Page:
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Traditional Mobile stool, symbol of power, leadership

It is common etiquette that when going to an event, one expects that the host provides seats for one’s comfortable stay, but among the Pokot community, adult men will always have their own special stool irrespective of whether sitting arrangements are provided or not, especially in remote areas where pastoralism is practised.

Pokot elders have cultural tools that are indicators and symbols of elderhood, power, leadership, and respect in the community.

Ng’achara, a traditional stool, is one of the cultural symbols of identity among elderly men when on transit or while relaxing at their homesteads.

A former Paramount Chief who is currently the chairman of the Pokot Council of Elders, Mzee John Muok, says the traditional stool was invented to help those practising pastoralism, unlike those in arable areas.

“The stool is used mostly by herders in dry areas where pastoralism is the major source of livelihood and people are always in search of water and pasture for their livestock. There are dangerous insects that could bite them whenever they sat down while herding their livestock, hence the invention of the stool,” explains chief Muok.

He adds that the stool helps the elderly any time they move around and even while sitting comfortably on their compounds.

“We must carry the stool even if we will be given chairs where we are going to visit,” he notes.

Mzee Muok revealed that there are different designs of the traditional stool depending on one’s choice, with some being multipurpose improvised to serve as both a seat and a pillow.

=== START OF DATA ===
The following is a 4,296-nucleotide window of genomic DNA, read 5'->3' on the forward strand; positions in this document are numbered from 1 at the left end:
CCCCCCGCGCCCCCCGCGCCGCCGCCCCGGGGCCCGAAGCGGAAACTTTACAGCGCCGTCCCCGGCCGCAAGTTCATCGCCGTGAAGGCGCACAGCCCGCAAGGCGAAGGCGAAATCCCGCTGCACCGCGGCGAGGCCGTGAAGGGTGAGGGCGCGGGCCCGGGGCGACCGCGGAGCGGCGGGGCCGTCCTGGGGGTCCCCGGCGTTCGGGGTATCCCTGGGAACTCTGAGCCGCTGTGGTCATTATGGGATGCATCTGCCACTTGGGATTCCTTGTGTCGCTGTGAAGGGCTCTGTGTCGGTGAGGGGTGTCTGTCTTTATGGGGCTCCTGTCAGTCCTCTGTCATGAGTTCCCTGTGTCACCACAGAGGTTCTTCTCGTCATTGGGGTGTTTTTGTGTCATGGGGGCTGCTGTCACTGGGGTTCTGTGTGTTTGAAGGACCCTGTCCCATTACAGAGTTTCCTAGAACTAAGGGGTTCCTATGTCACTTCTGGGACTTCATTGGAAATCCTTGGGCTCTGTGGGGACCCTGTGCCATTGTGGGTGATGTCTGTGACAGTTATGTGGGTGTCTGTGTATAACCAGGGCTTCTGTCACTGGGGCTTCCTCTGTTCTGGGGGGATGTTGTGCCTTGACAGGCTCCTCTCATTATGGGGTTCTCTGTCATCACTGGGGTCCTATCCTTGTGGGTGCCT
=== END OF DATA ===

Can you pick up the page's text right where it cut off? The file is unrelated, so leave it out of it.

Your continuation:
The Pokot and the Turkana sharing the borders also share the stool, as they share pastoral features among them.

The paramount chief confirms that the stool, which they call ng’achara is also shared by the Turkana community, who refer to it as charadum.

“We call the stool ng’achara, while the neighbouring Turkana community calls it charadum, and it serves the same purpose,” says Muok.

The council chair explains that there are specific indigenous hardwood trees preferred for the manufacturing of the stool, and experts from the community know them well.

“There are specialists known for making the stools, and not just anyone can do it,” reiterates the paramount chief, adding that the specialists can make different designs just for aesthetic value and not any other hidden significance.

According to elders, the stool is exclusively for men, and at no time are women allowed to sit on it.

“It is an abomination for a woman to use the stool, and our women know this and hence will never dare go against this,” he maintains.

In a situation where the owner of the stool passes on, friends, brothers, or neighbours of the deceased are allowed to inherit it on the anniversary day where all property belonging to the elder is shared, with the children of the deceased being exempt from inheriting the stool.

Muok adds that anyone aged 55 years and older is considered an elder and has the privilege of owning a traditional stool.

Another Pokot Elder, Mzee Nicholas Domokwang, adds that the stools are not shared at all and each elder moves along with his all the time.

Mzee Domokwang refers to the COVID-19 pandemic period, saying the stools came in handy since most elders would heed the health protocols of keeping social distance and not sharing some equipment.

“We, the elders, don’t mingle with the young; instead, they sit in a separate area during gatherings; therefore, the individual stools help in adherence to this,” he reveals.

Besides that, Domokwan states, elders walk along with a rungu, which signifies the elders’ power, respect, and leadership experience.

“A rungu is only used by elders, but a walking stick can be used by anyone for protection against attacks, among other purposes,” discloses the elder.

Domokwang adds that the traditional stools are usually one of the most honourable gifts given to elders and leaders visiting the community, irrespective of where they come from.

“We use the stools when anointing our leaders. Men of respect who visit our region are usually gifted with the stool as a mark for their courtesy and respect,” explains the elder, noting that currently the stools are being sold to anyone who wishes to have them as decorations for their houses.

By Richard Muhambe

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